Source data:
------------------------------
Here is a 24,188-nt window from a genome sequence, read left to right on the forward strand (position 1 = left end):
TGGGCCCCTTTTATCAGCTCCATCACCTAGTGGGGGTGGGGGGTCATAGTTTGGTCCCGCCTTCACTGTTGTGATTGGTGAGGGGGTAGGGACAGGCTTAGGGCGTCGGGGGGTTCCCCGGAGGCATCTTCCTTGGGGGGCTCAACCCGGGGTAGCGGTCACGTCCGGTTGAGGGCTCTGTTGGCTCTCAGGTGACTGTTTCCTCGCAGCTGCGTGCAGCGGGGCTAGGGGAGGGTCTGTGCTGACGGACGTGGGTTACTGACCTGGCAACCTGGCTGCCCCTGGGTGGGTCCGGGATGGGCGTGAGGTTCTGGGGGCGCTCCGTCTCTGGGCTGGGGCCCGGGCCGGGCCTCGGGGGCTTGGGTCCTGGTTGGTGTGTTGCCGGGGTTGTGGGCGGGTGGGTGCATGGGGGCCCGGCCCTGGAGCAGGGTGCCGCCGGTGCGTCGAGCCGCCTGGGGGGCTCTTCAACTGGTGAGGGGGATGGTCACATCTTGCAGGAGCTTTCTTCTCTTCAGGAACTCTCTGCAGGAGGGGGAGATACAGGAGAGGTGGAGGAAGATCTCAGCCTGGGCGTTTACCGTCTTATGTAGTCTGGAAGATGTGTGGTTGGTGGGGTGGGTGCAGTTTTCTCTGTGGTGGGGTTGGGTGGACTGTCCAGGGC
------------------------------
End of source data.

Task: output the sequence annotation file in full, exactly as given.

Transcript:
Here is a 24,188-nt window from a genome sequence, read left to right on the forward strand (position 1 = left end):
TGGGCCCCTTTTATCAGCTCCATCACCTAGTGGGGGTGGGGGGTCATAGTTTGGTCCCGCCTTCACTGTTGTGATTGGTGAGGGGGTAGGGACAGGCTTAGGGCGTCGGGGGGTTCCCCGGAGGCATCTTCCTTGGGGGGCTCAACCCGGGGTAGCGGTCACGTCCGGTTGAGGGCTCTGTTGGCTCTCAGGTGACTGTTTCCTCGCAGCTGCGTGCAGCGGGGCTAGGGGAGGGTCTGTGCTGACGGACGTGGGTTACTGACCTGGCAACCTGGCTGCCCCTGGGTGGGTCCGGGATGGGCGTGAGGTTCTGGGGGCGCTCCGTCTCTGGGCTGGGGCCCGGGCCGGGCCTCGGGGGCTTGGGTCCTGGTTGGTGTGTTGCCGGGGTTGTGGGCGGGTGGGTGCATGGGGGCCCGGCCCTGGAGCAGGGTGCCGCCGGTGCGTCGAGCCGCCTGGGGGGCTCTTCAACTGGTGAGGGGGATGGTCACATCTTGCAGGAGCTTTCTTCTCTTCAGGAACTCTCTGCAGGAGGGGGAGATACAGGAGAGGTGGAGGAAGATCTCAGCCTGGGCGTTTACCGTCTTATGTAGTCTGGAAGATGTGTGGTTGGTGGGGTGGGTGCAGTTTTCTCTGTGGTGGGGTTGGGTGGACTGTCCAGGGC